TRENTON, NJ -– The Extreme Risk Protective Order Act of 2018 - which authorizes new protective orders against those who pose a significant danger by either possessing or purchasing a firearm - was one of several gun control measures passed by state legislators yesterday.
The Assembly bill was approved by a vote of 59-13- with 5 abstentions.
The flurry of votes came less than 48 hours after millions of Americans, including several hundred at a rally in Somerville, protested against gun violence following the Valentine’s Day school shootings in Parkland, Fla that killed 17 students and staff.
One of the co-sponsors of the bill is Andrew Zwicker, D-16th,
“This bill provides a sensible process that protects the rights of lawful gun owners while allowing concerned family members to take action when there are ‘red flags’ that indicate a gun owner poses a serious risk to others,” Zwicker said. “This is the right thing to do, and I’m certain it will save lives.”
The bill would prohibit the person in question from possessing or purchasing a firearm or ammunition and from holding a firearms purchaser identification card, permit to purchase a handgun and permit to carry a firearm.
The bill establishes a process and procedures for obtaining a protective order against persons who pose a significant danger of bodily injury to themselves or others by possessing or purchasing a firearm.
The order would prohibit that person from possessing or purchasing a firearm or ammunition and from holding a firearms purchaser identification card, permit to purchase a handgun, and permit to carry a handgun.
Legislators voted on other gun control measures yesterday, including:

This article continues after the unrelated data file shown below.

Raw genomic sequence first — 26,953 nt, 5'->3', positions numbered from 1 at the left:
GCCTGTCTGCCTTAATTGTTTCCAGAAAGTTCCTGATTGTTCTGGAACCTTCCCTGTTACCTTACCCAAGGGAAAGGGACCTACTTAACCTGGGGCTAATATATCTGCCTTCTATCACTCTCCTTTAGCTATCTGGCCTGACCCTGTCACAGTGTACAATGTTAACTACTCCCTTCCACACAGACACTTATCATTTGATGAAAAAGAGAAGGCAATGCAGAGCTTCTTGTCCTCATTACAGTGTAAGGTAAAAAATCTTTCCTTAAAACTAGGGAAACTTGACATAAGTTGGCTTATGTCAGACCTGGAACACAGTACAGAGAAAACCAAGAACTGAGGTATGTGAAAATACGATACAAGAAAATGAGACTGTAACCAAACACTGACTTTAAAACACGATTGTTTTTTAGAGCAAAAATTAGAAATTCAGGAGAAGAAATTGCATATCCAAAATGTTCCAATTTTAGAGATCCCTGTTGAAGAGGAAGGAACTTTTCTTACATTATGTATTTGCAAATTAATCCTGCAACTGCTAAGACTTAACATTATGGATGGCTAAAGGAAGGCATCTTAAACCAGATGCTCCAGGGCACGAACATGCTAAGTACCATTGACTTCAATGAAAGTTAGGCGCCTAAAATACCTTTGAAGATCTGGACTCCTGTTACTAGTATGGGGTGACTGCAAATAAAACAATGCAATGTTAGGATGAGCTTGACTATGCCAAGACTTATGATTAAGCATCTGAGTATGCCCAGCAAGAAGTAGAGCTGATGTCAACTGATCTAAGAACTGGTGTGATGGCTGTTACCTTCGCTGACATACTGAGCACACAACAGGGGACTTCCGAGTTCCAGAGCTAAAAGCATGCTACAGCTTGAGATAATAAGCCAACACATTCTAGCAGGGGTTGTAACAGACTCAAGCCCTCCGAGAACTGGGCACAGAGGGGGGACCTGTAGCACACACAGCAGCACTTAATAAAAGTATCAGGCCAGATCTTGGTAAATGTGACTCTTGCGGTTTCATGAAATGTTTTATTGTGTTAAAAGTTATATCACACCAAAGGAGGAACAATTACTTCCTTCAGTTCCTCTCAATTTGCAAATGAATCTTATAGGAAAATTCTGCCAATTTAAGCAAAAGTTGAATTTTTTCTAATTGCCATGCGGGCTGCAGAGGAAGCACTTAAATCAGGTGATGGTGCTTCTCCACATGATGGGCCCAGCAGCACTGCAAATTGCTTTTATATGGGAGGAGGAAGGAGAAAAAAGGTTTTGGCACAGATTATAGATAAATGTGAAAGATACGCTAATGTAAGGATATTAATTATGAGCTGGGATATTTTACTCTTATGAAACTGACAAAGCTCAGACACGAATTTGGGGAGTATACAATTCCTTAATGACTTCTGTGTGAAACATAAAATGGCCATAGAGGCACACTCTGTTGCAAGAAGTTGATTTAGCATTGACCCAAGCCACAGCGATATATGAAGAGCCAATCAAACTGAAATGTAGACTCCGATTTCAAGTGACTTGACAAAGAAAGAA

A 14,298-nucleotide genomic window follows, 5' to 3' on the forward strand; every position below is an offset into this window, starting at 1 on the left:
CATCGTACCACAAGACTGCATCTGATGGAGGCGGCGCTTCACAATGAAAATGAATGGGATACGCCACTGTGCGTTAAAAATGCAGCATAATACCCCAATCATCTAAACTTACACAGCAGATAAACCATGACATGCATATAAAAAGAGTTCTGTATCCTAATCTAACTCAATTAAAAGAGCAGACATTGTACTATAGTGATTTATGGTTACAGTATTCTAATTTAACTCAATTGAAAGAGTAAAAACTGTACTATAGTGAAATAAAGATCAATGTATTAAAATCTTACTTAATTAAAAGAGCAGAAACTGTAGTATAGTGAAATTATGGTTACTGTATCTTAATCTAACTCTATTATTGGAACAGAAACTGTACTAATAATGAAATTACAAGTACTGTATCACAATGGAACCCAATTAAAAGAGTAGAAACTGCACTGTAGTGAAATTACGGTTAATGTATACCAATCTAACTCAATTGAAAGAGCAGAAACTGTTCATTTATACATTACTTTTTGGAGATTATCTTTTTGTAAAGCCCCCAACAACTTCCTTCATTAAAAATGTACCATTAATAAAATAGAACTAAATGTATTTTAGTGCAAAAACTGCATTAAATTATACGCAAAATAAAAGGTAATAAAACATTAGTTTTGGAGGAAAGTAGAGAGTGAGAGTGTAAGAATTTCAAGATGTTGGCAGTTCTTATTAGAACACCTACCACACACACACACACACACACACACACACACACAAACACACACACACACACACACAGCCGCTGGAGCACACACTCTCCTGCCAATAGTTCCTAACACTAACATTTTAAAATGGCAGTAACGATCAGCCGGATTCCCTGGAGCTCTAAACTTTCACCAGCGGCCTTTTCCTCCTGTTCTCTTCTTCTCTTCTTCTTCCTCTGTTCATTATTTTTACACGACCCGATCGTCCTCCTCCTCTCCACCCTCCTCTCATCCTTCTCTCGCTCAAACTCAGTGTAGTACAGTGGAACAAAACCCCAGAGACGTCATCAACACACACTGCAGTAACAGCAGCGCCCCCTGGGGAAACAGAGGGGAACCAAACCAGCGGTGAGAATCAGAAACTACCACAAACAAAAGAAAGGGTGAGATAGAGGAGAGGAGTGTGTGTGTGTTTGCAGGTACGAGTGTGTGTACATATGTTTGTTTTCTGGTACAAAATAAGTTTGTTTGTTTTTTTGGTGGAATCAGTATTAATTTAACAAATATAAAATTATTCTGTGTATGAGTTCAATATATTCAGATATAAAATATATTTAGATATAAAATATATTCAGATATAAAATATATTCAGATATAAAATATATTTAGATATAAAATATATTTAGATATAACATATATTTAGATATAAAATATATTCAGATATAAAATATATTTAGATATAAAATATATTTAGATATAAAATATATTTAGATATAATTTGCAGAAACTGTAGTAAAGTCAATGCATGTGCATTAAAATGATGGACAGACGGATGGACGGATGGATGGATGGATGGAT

- A bill that would prohibit the possession of ammunition capable of penetrating body armor; it cleared the Assembly by a vote of 75-0, with one abstension;
- Legislation sponsored by Assembly Majority Leader Louis D. Greenwald and Assemblymen Jamel Holley and Paul Moriarty aimed at ensuring strong gun safety regulations are codified into law in New Jersey was advanced through the Assembly during Monday’s voting session. The bill aims to prevent a future governor from attempting to weaken the regulations.
“New Jersey’s gun safety laws are among the strongest in the nation and we must keep them that way,’ said Greenwald (D-Camden/Burlington). “Overturning these unsafe regulations has been a top priority of mine. While I commend Governor Murphy for doing the right thing to keep our streets safe and ensure laws are enforced as intended, we need to make sure that no future governor can attempt to carelessly weaken our gun safety laws.”
The bill would codify the definition of “justifiable need,” presently outlined only in state regulations, into state statute.
- Another bill sponsored by Greenwald and Assemblymen Jamel Holley and Paul Moriarty to improve gun safety by requiring background checks for private gun sales also advanced through the Assembly..
“Requiring a licensee to complete a National Instant Criminal Background Check on the recipient of a handgun, rifle or shotgun is just plain common sense,” said Greenwald. “It’s shocking that we don’t do this already, but we are fixing this gaping loophole with this bill to make us all safer.”
“This is an idea everyone should support,” said Holley (D-Union). “We can fix this and both protect the public and the rights of law-abiding citizens who have nothing to fear from a background check. This will make for a safer New Jersey.”
The bill requires all sales or other transfers of a handgun, rifle, or shotgun to be conducted through a retail dealer licensed under state law or a federal firearms licensee.
The licensee would be required to complete a National Instant Criminal Background Check on the recipient of the handgun, rifle or shotgun.